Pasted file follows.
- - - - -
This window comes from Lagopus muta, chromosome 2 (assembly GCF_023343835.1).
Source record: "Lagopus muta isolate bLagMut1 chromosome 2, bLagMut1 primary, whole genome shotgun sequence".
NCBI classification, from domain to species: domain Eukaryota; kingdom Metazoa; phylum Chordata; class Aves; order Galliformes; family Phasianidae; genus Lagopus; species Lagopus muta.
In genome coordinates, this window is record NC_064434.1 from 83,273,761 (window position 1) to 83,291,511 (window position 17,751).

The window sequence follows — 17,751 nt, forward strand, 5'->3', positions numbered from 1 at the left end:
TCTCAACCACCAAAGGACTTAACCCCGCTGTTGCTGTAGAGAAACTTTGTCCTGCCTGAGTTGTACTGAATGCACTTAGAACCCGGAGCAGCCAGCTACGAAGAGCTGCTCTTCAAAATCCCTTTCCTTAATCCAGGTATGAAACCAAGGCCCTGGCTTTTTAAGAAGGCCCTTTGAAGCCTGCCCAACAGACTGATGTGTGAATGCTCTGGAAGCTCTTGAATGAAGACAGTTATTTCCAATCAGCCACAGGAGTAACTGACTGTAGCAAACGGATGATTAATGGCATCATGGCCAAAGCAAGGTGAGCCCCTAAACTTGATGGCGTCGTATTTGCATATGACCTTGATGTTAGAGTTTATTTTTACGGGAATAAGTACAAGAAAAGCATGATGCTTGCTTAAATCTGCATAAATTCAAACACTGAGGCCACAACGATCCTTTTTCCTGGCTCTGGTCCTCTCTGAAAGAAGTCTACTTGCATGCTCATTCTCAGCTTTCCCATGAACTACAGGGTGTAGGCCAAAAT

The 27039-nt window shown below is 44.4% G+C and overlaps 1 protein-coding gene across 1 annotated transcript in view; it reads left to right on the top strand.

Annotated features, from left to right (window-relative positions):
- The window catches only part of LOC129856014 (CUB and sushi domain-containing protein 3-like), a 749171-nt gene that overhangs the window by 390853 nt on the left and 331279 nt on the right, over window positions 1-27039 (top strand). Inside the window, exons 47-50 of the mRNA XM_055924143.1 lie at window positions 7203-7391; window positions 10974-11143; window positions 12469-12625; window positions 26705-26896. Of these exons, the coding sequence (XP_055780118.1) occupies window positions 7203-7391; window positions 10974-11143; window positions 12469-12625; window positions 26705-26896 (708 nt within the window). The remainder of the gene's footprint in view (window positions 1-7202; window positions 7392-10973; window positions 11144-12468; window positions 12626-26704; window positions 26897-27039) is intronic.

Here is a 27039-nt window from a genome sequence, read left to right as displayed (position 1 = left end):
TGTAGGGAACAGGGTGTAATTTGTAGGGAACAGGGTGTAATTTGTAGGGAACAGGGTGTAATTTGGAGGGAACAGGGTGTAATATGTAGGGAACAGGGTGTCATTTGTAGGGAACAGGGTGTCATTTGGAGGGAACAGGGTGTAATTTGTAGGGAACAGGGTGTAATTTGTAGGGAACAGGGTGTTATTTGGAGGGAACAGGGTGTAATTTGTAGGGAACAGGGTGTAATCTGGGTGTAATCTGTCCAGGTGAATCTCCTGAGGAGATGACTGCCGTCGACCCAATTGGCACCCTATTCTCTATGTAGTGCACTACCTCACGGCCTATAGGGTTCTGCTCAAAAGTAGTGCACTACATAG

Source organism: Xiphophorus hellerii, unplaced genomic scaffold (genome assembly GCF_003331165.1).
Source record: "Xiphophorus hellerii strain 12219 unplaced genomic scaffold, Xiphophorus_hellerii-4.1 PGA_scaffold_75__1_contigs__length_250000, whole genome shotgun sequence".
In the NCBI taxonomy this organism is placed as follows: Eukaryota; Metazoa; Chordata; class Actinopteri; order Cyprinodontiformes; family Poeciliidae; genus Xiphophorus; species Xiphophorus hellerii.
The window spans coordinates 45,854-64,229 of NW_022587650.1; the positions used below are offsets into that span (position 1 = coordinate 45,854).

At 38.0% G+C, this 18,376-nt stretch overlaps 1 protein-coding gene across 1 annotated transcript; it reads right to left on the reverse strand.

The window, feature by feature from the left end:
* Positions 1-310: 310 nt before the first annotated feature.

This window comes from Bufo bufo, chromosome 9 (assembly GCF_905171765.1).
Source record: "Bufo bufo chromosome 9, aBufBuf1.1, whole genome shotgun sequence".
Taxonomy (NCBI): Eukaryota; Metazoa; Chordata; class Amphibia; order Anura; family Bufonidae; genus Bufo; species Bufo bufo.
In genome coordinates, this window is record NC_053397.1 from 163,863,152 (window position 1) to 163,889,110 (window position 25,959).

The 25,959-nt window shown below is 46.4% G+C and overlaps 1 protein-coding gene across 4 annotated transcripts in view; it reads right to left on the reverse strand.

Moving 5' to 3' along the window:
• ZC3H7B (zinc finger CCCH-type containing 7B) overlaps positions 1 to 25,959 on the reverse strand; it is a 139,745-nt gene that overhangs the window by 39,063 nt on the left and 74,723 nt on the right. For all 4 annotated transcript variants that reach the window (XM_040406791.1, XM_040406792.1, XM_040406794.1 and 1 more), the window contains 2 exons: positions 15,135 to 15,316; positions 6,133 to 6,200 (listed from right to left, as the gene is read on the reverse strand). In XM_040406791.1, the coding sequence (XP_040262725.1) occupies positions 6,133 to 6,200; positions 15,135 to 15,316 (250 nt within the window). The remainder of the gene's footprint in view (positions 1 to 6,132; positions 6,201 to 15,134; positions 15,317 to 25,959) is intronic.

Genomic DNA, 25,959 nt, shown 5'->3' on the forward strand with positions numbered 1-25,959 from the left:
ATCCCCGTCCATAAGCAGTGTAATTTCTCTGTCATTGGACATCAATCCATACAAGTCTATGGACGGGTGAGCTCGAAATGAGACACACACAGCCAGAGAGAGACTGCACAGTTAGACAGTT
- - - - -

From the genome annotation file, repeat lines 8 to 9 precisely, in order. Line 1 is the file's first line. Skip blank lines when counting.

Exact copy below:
Annotated features, from left to right (window-relative positions):
- The window catches only part of LOC129856014 (CUB and sushi domain-containing protein 3-like), a 749171-nt gene that overhangs the window by 390853 nt on the left and 331279 nt on the right, over window positions 1-27039 (top strand). Inside the window, exons 47-50 of the mRNA XM_055924143.1 lie at window positions 7203-7391; window positions 10974-11143; window positions 12469-12625; window positions 26705-26896. Of these exons, the coding sequence (XP_055780118.1) occupies window positions 7203-7391; window positions 10974-11143; window positions 12469-12625; window positions 26705-26896 (708 nt within the window). The remainder of the gene's footprint in view (window positions 1-7202; window positions 7392-10973; window positions 11144-12468; window positions 12626-26704; window positions 26897-27039) is intronic.